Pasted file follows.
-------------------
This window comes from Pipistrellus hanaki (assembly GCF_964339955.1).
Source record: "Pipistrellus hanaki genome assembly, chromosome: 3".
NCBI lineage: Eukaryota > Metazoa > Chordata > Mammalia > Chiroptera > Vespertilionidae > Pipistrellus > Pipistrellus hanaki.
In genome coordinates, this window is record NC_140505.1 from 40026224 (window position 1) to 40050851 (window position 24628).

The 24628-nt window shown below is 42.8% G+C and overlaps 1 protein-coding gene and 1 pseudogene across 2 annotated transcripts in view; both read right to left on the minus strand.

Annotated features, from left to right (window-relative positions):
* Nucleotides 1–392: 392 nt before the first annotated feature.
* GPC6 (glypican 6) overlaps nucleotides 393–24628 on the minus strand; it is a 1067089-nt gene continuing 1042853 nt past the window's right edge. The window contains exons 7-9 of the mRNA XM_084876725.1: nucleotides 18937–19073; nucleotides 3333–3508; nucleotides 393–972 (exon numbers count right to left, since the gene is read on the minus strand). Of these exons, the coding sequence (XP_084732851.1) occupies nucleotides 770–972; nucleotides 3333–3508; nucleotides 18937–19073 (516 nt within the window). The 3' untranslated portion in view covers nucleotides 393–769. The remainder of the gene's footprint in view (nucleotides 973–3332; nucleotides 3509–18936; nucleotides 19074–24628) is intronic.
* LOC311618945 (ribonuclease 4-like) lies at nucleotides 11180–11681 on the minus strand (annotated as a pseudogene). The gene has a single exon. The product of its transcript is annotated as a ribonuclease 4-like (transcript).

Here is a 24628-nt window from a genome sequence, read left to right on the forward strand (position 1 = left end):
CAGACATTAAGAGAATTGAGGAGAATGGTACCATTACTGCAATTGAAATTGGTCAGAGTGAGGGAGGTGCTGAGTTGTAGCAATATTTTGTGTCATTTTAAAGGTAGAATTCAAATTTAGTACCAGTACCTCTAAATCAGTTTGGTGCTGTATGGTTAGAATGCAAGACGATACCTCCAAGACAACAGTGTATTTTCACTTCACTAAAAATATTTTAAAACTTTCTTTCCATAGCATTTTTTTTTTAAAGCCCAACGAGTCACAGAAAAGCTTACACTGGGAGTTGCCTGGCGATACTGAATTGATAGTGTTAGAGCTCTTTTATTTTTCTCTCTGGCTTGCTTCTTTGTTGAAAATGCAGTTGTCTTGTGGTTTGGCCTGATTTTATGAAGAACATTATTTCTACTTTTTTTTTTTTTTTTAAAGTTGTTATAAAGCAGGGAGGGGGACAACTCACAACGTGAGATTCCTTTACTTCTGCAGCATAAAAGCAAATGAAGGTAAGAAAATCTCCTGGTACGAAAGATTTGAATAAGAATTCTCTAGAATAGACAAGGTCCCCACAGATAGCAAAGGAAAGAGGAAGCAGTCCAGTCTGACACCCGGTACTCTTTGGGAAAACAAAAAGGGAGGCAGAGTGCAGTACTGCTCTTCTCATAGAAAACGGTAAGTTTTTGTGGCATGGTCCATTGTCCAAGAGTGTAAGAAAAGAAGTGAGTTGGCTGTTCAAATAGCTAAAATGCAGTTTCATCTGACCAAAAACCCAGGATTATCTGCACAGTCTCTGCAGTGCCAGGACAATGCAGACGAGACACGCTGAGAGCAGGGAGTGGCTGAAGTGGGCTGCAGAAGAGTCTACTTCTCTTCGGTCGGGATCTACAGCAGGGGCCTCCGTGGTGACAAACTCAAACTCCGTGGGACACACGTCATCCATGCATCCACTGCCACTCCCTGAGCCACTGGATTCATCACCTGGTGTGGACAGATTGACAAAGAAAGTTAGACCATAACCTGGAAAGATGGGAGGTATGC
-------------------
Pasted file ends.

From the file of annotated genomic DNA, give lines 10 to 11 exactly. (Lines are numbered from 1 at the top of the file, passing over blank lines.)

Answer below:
Here is a 24628-nt window from a genome sequence, read left to right on the forward strand (position 1 = left end):
CAGACATTAAGAGAATTGAGGAGAATGGTACCATTACTGCAATTGAAATTGGTCAGAGTGAGGGAGGTGCTGAGTTGTAGCAATATTTTGTGTCATTTTAAAGGTAGAATTCAAATTTAGTACCAGTACCTCTAAATCAGTTTGGTGCTGTATGGTTAGAATGCAAGACGATACCTCCAAGACAACAGTGTATTTTCACTTCACTAAAAATATTTTAAAACTTTCTTTCCATAGCATTTTTTTTTTAAAGCCCAACGAGTCACAGAAAAGCTTACACTGGGAGTTGCCTGGCGATACTGAATTGATAGTGTTAGAGCTCTTTTATTTTTCTCTCTGGCTTGCTTCTTTGTTGAAAATGCAGTTGTCTTGTGGTTTGGCCTGATTTTATGAAGAACATTATTTCTACTTTTTTTTTTTTTTTTAAAGTTGTTATAAAGCAGGGAGGGGGACAACTCACAACGTGAGATTCCTTTACTTCTGCAGCATAAAAGCAAATGAAGGTAAGAAAATCTCCTGGTACGAAAGATTTGAATAAGAATTCTCTAGAATAGACAAGGTCCCCACAGATAGCAAAGGAAAGAGGAAGCAGTCCAGTCTGACACCCGGTACTCTTTGGGAAAACAAAAAGGGAGGCAGAGTGCAGTACTGCTCTTCTCATAGAAAACGGTAAGTTTTTGTGGCATGGTCCATTGTCCAAGAGTGTAAGAAAAGAAGTGAGTTGGCTGTTCAAATAGCTAAAATGCAGTTTCATCTGACCAAAAACCCAGGATTATCTGCACAGTCTCTGCAGTGCCAGGACAATGCAGACGAGACACGCTGAGAGCAGGGAGTGGCTGAAGTGGGCTGCAGAAGAGTCTACTTCTCTTCGGTCGGGATCTACAGCAGGGGCCTCCGTGGTGACAAACTCAAACTCCGTGGGACACACGTCATCCATGCATCCACTGCCACTCCCTGAGCCACTGGATTCATCACCTGGTGTGGACAGATTGACAAAGAAAGTTAGACCATAACCTGGAAAGATGGGAGGTATGC